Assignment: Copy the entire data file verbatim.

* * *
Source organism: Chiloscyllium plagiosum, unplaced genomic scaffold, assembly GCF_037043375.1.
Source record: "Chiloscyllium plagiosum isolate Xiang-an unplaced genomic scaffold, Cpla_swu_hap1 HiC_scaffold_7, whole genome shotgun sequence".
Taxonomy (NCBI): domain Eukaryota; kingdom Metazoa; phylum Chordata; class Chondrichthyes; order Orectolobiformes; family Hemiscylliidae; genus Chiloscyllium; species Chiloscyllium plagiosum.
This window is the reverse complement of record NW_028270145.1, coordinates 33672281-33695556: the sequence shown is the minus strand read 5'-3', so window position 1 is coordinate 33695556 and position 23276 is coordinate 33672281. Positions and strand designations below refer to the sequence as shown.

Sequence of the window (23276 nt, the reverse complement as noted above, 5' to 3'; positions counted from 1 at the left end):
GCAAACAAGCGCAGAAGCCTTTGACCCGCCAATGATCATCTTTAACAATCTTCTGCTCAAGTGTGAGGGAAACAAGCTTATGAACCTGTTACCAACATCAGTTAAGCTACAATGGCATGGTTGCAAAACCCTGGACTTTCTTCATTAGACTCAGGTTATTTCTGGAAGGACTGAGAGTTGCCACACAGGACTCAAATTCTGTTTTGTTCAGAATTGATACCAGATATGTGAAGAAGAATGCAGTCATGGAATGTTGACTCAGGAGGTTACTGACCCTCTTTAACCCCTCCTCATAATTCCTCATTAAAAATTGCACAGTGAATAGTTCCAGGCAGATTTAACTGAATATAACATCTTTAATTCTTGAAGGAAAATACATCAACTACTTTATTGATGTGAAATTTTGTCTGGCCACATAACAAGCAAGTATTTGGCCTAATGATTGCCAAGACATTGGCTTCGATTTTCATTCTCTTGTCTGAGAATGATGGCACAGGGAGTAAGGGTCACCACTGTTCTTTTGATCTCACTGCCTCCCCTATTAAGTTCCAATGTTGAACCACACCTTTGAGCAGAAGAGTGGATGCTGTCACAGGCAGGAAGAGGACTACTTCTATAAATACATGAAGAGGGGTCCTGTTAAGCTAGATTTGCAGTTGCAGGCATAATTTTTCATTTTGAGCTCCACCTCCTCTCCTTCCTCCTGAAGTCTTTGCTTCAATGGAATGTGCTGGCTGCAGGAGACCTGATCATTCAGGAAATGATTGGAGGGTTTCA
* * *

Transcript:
Source organism: Chiloscyllium plagiosum, unplaced genomic scaffold, assembly GCF_037043375.1.
Source record: "Chiloscyllium plagiosum isolate Xiang-an unplaced genomic scaffold, Cpla_swu_hap1 HiC_scaffold_7, whole genome shotgun sequence".
Taxonomy (NCBI): domain Eukaryota; kingdom Metazoa; phylum Chordata; class Chondrichthyes; order Orectolobiformes; family Hemiscylliidae; genus Chiloscyllium; species Chiloscyllium plagiosum.
This window is the reverse complement of record NW_028270145.1, coordinates 33672281-33695556: the sequence shown is the minus strand read 5'-3', so window position 1 is coordinate 33695556 and position 23276 is coordinate 33672281. Positions and strand designations below refer to the sequence as shown.

Sequence of the window (23276 nt, the reverse complement as noted above, 5' to 3'; positions counted from 1 at the left end):
GCAAACAAGCGCAGAAGCCTTTGACCCGCCAATGATCATCTTTAACAATCTTCTGCTCAAGTGTGAGGGAAACAAGCTTATGAACCTGTTACCAACATCAGTTAAGCTACAATGGCATGGTTGCAAAACCCTGGACTTTCTTCATTAGACTCAGGTTATTTCTGGAAGGACTGAGAGTTGCCACACAGGACTCAAATTCTGTTTTGTTCAGAATTGATACCAGATATGTGAAGAAGAATGCAGTCATGGAATGTTGACTCAGGAGGTTACTGACCCTCTTTAACCCCTCCTCATAATTCCTCATTAAAAATTGCACAGTGAATAGTTCCAGGCAGATTTAACTGAATATAACATCTTTAATTCTTGAAGGAAAATACATCAACTACTTTATTGATGTGAAATTTTGTCTGGCCACATAACAAGCAAGTATTTGGCCTAATGATTGCCAAGACATTGGCTTCGATTTTCATTCTCTTGTCTGAGAATGATGGCACAGGGAGTAAGGGTCACCACTGTTCTTTTGATCTCACTGCCTCCCCTATTAAGTTCCAATGTTGAACCACACCTTTGAGCAGAAGAGTGGATGCTGTCACAGGCAGGAAGAGGACTACTTCTATAAATACATGAAGAGGGGTCCTGTTAAGCTAGATTTGCAGTTGCAGGCATAATTTTTCATTTTGAGCTCCACCTCCTCTCCTTCCTCCTGAAGTCTTTGCTTCAATGGAATGTGCTGGCTGCAGGAGACCTGATCATTCAGGAAATGATTGGAGGGTTTCA